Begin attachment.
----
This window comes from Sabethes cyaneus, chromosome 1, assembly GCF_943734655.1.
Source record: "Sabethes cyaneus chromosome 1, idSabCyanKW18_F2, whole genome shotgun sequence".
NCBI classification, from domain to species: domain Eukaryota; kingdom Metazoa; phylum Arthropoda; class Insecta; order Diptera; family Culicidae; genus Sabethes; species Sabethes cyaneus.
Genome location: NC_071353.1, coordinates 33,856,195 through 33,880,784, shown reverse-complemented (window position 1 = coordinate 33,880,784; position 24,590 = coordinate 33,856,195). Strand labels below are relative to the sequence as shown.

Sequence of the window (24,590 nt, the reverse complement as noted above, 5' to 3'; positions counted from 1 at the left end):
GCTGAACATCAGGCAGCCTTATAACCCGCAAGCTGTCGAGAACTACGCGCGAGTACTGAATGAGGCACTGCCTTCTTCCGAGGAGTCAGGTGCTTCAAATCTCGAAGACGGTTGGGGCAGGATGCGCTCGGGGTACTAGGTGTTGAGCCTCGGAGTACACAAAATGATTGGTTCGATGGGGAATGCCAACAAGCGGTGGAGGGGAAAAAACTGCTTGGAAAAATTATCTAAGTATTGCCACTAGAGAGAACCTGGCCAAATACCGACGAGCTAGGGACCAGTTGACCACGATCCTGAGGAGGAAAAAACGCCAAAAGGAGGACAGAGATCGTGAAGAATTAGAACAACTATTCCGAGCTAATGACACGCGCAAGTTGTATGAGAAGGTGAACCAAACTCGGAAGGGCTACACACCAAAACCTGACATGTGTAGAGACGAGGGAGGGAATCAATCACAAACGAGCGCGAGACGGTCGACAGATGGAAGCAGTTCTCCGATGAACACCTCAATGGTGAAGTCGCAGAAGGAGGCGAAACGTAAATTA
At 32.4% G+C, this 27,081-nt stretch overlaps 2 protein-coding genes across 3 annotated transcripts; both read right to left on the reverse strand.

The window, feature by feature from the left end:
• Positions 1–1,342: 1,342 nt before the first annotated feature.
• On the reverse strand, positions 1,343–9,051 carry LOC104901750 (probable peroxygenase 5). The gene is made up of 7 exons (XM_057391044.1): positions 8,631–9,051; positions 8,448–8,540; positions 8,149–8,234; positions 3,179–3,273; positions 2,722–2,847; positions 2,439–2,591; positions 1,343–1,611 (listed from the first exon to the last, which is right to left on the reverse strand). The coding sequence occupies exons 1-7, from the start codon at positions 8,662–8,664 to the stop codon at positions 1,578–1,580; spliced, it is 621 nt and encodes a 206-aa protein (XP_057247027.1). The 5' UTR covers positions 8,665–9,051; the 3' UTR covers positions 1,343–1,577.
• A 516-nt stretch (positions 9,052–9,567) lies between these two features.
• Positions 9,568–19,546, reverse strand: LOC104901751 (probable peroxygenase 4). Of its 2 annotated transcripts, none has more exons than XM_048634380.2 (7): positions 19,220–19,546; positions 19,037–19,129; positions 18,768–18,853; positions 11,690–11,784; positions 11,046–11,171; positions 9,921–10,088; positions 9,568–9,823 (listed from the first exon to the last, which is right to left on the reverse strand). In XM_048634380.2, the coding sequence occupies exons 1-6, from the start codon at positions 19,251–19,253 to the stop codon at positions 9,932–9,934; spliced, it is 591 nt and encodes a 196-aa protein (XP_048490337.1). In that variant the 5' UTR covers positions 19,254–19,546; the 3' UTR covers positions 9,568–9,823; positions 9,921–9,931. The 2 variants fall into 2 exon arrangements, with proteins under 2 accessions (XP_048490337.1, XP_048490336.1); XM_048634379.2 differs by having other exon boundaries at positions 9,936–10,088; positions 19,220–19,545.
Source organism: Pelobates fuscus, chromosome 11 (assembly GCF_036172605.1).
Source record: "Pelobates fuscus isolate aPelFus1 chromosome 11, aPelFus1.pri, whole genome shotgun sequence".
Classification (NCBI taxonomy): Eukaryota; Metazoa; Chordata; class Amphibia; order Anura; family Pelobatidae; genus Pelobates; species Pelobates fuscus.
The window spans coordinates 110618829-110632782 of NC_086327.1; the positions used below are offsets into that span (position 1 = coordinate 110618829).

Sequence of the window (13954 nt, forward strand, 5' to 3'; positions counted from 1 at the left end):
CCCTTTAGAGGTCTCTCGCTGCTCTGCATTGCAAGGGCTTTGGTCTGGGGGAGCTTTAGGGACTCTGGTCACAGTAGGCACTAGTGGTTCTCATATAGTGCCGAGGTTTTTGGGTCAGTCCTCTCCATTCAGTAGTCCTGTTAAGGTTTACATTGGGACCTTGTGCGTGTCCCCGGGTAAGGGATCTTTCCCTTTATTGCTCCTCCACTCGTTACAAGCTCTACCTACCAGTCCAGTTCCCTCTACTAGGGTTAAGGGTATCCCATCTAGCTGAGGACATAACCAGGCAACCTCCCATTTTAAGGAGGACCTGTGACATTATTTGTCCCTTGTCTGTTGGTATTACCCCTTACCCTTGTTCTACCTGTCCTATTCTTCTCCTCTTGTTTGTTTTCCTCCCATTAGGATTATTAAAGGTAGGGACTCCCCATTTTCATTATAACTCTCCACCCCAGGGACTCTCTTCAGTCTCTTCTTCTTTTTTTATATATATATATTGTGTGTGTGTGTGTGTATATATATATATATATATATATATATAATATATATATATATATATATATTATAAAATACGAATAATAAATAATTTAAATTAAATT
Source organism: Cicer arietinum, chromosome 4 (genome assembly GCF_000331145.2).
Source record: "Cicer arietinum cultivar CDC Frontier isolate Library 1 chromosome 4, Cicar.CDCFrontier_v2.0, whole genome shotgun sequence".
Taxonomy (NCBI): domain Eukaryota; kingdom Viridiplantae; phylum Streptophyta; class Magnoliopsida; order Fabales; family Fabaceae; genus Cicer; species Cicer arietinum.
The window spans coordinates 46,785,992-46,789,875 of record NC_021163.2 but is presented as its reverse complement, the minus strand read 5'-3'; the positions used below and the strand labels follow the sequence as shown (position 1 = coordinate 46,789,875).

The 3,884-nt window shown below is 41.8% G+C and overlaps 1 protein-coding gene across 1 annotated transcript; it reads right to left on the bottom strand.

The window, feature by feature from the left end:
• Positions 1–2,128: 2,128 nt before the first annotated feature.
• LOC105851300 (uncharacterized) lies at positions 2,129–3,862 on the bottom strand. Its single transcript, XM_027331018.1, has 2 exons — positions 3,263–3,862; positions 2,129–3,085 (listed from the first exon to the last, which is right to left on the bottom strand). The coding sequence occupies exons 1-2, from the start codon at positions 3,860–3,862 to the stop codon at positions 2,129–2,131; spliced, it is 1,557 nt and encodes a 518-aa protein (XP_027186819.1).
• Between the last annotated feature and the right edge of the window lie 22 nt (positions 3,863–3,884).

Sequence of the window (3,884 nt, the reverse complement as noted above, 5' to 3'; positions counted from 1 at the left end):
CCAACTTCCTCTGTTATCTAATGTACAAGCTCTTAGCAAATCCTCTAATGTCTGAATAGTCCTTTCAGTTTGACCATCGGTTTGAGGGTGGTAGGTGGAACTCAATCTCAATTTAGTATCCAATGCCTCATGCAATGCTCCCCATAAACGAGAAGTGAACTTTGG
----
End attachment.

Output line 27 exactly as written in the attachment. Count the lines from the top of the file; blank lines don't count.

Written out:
• Between the last annotated feature and the right edge of the window lie 22 nt (positions 3,863–3,884).